None of this is meant to imply that we should throw out traditional learning. Early parts of the learning process still benefit from a traditional classroom in parts of the world where access to brick-and-mortar classrooms is available and cost-effective. There is nothing like an inspired and passionate teacher to motivate students. I’ve been party to both sides of that equation as student and professor, and I value that interaction immensely. But I’ve also seen the power and reach of learning in the cloud, where knowledge is shared freely in open communities.
Simply put, we should not make the shift from traditional education to learning in the cloud a zero-sum proposition. Instead, we need to look at the merits of both and use each where needed, while also using each to leverage the other.
Yet, for most, the dream of an open virtual university is still just that, a dream. Like the promise of flying cars, it is a vision of the future that always seems to be just a few decades away.
In large part, this is because of the fundamental social and cultural role classrooms and campuses play. Few of us can imagine replacing the bond of trust and intimacy created by the face-to-face interaction of our school experiences fully with any technology.
But, as with any dramatic shift, what we fail to appreciate is the value added after the shift has occurred and the expectations that we bring to the new experience.
In the case of education, we are in the process of retooling a global workforce on a scale never before seen in the history of mankind. You could argue that putting a classroom in the cloud may not provide the sort of intimacy you and I grew up with, but you cannot argue the benefits of providing access to primary, secondary, and post-secondary education to every human being. In addition, we have to accept that the traditional role of education as a means of preparing for the certainty of life is at least equal to, and will soon be surpassed by, the role of education in helping us to deal in the moment with the increasing uncertainty of life.
Again, to put it simply, this means that learning in the cloud is available to every human being, on demand without regard to economics, time, or location; that the interaction with the learning system must provide real-time access to learning throughout our lives, and lastly, that it provides a quality of visual communication that conveys the nuances of an in-person interaction when an in-person interaction is simply not possible.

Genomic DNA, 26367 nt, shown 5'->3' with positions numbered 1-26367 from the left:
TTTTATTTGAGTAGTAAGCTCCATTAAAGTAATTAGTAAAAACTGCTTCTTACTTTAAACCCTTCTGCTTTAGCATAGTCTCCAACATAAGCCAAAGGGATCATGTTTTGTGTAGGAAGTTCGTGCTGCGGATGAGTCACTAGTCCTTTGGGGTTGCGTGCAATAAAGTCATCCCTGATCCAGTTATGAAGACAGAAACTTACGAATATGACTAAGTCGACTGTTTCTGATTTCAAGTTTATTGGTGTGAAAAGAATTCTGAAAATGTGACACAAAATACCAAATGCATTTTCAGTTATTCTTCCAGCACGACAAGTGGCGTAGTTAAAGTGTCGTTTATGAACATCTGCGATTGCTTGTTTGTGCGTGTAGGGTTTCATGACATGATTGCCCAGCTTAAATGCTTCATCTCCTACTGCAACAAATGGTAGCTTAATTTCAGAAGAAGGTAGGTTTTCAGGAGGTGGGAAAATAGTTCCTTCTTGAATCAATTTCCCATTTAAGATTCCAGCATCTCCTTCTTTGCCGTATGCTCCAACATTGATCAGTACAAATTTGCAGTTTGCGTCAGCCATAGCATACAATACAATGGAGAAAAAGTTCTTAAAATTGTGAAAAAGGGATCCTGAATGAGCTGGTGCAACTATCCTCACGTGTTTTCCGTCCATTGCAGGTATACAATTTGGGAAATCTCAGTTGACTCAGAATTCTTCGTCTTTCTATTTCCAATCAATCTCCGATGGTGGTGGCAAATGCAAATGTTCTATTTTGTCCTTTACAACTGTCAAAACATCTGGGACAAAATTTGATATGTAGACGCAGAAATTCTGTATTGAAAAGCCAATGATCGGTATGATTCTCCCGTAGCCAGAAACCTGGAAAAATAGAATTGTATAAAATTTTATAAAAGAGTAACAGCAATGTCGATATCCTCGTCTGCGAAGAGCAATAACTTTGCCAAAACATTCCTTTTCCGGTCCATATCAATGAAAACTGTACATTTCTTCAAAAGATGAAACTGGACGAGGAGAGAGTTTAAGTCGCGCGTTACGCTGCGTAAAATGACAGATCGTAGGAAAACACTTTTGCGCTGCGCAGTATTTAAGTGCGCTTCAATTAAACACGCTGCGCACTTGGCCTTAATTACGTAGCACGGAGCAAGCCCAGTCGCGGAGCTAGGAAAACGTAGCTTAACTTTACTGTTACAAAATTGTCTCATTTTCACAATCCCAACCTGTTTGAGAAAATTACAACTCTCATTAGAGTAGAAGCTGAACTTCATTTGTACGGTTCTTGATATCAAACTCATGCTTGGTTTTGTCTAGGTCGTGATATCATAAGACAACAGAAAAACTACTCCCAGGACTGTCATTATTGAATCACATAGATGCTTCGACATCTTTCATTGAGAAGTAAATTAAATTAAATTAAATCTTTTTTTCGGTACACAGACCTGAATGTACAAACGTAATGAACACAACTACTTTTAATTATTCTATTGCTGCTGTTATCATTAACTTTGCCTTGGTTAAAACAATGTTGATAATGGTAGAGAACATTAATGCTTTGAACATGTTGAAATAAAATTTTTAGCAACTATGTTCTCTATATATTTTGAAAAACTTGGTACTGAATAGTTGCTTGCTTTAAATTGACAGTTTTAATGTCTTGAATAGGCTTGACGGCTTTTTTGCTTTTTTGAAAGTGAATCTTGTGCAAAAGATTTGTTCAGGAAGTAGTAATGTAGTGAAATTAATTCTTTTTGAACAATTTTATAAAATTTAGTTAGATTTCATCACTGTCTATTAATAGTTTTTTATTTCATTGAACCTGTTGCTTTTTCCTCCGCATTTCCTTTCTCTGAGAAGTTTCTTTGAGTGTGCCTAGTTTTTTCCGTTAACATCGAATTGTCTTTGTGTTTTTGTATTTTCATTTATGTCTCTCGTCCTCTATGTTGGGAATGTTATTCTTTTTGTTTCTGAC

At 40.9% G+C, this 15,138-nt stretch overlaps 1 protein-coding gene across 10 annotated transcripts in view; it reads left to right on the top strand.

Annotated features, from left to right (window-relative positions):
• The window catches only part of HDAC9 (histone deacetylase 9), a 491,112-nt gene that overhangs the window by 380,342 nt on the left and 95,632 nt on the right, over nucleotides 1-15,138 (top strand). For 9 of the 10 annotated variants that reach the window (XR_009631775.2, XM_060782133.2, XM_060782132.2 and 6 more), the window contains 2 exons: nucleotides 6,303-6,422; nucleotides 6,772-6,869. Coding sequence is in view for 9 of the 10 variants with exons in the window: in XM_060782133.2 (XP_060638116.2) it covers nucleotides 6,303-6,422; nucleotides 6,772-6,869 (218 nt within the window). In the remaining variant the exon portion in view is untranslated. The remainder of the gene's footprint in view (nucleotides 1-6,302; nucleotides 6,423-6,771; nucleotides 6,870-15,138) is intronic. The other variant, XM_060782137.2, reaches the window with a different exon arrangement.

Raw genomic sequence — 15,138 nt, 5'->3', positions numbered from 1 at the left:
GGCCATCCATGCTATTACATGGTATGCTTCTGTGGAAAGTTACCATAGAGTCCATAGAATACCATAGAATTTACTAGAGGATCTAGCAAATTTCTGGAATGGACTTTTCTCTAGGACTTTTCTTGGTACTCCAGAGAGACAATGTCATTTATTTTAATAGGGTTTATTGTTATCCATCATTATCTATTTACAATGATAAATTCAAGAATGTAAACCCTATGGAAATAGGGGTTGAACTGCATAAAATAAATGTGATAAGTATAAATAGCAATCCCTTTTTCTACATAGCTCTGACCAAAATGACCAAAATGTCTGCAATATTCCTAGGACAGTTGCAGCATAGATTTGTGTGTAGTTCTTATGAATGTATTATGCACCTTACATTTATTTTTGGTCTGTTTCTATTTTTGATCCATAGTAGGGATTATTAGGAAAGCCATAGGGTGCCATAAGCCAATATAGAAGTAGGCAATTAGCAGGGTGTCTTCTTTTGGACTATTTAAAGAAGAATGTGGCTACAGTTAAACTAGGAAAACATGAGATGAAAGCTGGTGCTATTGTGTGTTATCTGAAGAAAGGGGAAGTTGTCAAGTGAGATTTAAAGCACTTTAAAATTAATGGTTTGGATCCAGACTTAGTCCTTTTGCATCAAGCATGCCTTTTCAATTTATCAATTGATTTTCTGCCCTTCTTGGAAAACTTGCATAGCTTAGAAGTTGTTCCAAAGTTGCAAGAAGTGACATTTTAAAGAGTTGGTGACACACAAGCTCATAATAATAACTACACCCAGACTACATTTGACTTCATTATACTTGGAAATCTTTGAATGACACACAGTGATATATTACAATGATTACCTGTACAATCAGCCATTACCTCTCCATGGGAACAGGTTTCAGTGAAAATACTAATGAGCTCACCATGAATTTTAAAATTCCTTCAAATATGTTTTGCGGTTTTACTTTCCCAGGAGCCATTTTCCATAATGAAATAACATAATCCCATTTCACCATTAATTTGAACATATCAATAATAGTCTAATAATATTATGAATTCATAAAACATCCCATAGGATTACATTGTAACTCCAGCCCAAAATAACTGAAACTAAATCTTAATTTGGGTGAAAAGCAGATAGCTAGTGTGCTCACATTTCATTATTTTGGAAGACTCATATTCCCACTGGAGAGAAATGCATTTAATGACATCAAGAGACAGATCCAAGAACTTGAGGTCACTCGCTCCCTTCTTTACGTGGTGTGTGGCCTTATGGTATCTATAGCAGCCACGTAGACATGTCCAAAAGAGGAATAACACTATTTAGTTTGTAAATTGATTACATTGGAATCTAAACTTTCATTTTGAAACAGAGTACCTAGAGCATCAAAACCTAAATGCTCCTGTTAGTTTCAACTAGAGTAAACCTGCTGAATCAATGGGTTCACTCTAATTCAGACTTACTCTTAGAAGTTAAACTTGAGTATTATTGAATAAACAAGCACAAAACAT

While that may sound like a stretch, I’ve seen all of this in the experiences of my kids, my students, and myself.
My own children expect that learning not only can but should be instantaneous. In their minds, all knowledge is only seconds away. Whether that means a YouTube video, Kahn Academy, or Skype, there is simply no excuse for ignorance of any topic. My students will Google and fact check me as I lecture, bringing real-time context and information into the classroom rather than expecting my case notes to provide a definitive answer. For my own work, the ability to be constantly connected with a global network of experts has created a richness to my lifelong learning that I never expected to experience.
And don’t dismiss the ability of technology to replace the vast majority of situations that you believe require physical proximity. Leading-edge approaches being developed by companies such as Cisco have created video capability that not only rivals face-to-face but also brings in the full context of the learning experience in a way real-world interactions never could.
Perhaps most important of all is the expectation that we are developing around the notion of intellectual property. My graduate students are consistently split down the middle when it comes to the concept of patent protection, with half arguing vehemently that it only serves to stifle innovation. My undergraduate students are almost entirely opposed to patents. Yes, I know, you’re thinking, “such naïve heresy on that part of these youngsters.” Yet it is their expectations that will shape tomorrow.
These dramatic changes in education, which are being shaped by the cloud, may appear to take time as at least two current generations grasp even tighter traditional views of education. After all, we are disrupting a system thousands of years old. But ultimately, the cloud will be the greatest force in altering not only the way we experience education but life itself. It will set the standard for what our personal and professional interactions should feel like.
Still struggling to accept all of this change? Take heart, here’s the good news: To imagine what that future will look like, you only need to venture as far as your nearest 12-year-old. The behaviors and expectations are already firmly in place.
Adapted with permission from “Cloud Surfing: A Way to Think About Risk, Innovation, Scale and Success” by Thomas M. Koulopolous (Bibliomotion, May 2012).
Tom Koulopoulos is the author of nine books and founder of Delphi Group, a 20-year-old Boston-based think tank. Delphi provides advice on innovation practices and methods to Global 2000 organizations and government agencies. Koulopoulos is also an executive in residence at Bentley University, past executive director of the Babson College Center for Business Innovation, and past executive director of the Perot Systems Innovation Lab, which was acquired in 2009 by Dell Computer. For more information, visit www.tkspeaks.com and www.cloudsurfingbook.com
By Mike Cerniglia, Executive Vice President and Chief Technology Officer, MicroPact